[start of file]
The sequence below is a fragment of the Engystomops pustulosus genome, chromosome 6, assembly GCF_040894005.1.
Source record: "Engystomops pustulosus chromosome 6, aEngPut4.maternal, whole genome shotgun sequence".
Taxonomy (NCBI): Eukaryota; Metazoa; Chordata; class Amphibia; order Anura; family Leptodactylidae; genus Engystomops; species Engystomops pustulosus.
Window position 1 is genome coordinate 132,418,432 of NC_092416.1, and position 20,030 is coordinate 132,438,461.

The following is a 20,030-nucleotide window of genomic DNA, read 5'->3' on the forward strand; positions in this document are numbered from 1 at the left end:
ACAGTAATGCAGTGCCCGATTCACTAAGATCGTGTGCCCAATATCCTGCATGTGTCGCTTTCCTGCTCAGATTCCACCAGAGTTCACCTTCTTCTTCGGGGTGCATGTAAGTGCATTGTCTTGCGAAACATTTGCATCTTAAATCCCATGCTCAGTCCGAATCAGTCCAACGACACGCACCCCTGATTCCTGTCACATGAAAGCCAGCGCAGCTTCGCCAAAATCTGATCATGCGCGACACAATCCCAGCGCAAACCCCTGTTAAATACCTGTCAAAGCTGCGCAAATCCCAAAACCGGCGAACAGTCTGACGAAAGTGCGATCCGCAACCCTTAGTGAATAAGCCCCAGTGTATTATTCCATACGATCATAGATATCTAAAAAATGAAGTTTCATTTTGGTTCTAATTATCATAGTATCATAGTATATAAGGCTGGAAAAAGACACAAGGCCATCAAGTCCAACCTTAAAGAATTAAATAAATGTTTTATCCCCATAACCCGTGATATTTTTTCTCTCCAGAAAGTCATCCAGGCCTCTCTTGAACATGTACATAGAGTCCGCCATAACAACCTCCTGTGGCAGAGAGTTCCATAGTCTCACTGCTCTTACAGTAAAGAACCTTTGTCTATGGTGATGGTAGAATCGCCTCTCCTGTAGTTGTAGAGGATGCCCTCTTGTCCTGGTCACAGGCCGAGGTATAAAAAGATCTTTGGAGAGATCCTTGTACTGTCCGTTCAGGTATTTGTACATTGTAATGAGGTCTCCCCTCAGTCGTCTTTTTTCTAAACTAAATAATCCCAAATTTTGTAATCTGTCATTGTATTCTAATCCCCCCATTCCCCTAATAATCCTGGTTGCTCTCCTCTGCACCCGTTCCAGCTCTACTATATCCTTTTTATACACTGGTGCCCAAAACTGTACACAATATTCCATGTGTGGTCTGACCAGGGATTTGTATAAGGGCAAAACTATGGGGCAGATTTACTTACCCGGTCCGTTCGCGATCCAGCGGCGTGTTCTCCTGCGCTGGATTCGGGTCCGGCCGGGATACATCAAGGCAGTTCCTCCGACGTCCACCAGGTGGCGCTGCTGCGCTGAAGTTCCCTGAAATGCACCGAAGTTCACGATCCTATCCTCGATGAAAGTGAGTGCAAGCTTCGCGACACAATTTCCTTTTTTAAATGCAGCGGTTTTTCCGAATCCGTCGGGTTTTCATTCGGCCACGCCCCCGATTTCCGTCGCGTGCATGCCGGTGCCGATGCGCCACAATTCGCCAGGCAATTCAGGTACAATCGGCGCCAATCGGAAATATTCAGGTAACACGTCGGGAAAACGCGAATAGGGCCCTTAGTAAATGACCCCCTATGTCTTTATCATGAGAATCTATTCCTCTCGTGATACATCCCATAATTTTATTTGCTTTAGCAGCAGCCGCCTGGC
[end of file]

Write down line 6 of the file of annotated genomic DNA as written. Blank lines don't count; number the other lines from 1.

ACAGTAATGCAGTGCCCGATTCACTAAGATCGTGTGCCCAATATCCTGCATGTGTCGCTTTCCTGCTCAGATTCCACCAGAGTTCACCTTCTTCTTCGGGGTGCATGTAAGTGCATTGTCTTGCGAAACATTTGCATCTTAAATCCCATGCTCAGTCCGAATCAGTCCAACGACACGCACCCCTGATTCCTGTCACATGAAAGCCAGCGCAGCTTCGCCAAAATCTGATCATGCGCGACACAATCCCAGCGCAAACCCCTGTTAAATACCTGTCAAAGCTGCGCAAATCCCAAAACCGGCGAACAGTCTGACGAAAGTGCGATCCGCAACCCTTAGTGAATAAGCCCCAGTGTATTATTCCATACGATCATAGATATCTAAAAAATGAAGTTTCATTTTGGTTCTAATTATCATAGTATCATAGTATATAAGGCTGGAAAAAGACACAAGGCCATCAAGTCCAACCTTAAAGAATTAAATAAATGTTTTATCCCCATAACCCGTGATATTTTTTCTCTCCAGAAAGTCATCCAGGCCTCTCTTGAACATGTACATAGAGTCCGCCATAACAACCTCCTGTGGCAGAGAGTTCCATAGTCTCACTGCTCTTACAGTAAAGAACCTTTGTCTATGGTGATGGTAGAATCGCCTCTCCTGTAGTTGTAGAGGATGCCCTCTTGTCCTGGTCACAGGCCGAGGTATAAAAAGATCTTTGGAGAGATCCTTGTACTGTCCGTTCAGGTATTTGTACATTGTAATGAGGTCTCCCCTCAGTCGTCTTTTTTCTAAACTAAATAATCCCAAATTTTGTAATCTGTCATTGTATTCTAATCCCCCCATTCCCCTAATAATCCTGGTTGCTCTCCTCTGCACCCGTTCCAGCTCTACTATATCCTTTTTATACACTGGTGCCCAAAACTGTACACAATATTCCATGTGTGGTCTGACCAGGGATTTGTATAAGGGCAAAACTATGGGGCAGATTTACTTACCCGGTCCGTTCGCGATCCAGCGGCGTGTTCTCCTGCGCTGGATTCGGGTCCGGCCGGGATACATCAAGGCAGTTCCTCCGACGTCCACCAGGTGGCGCTGCTGCGCTGAAGTTCCCTGAAATGCACCGAAGTTCACGATCCTATCCTCGATGAAAGTGAGTGCAAGCTTCGCGACACAATTTCCTTTTTTAAATGCAGCGGTTTTTCCGAATCCGTCGGGTTTTCATTCGGCCACGCCCCCGATTTCCGTCGCGTGCATGCCGGTGCCGATGCGCCACAATTCGCCAGGCAATTCAGGTACAATCGGCGCCAATCGGAAATATTCAGGTAACACGTCGGGAAAACGCGAATAGGGCCCTTAGTAAATGACCCCCTATGTCTTTATCATGAGAATCTATTCCTCTCGTGATACATCCCATAATTTTATTTGCTTTAGCAGCAGCCGCCTGGC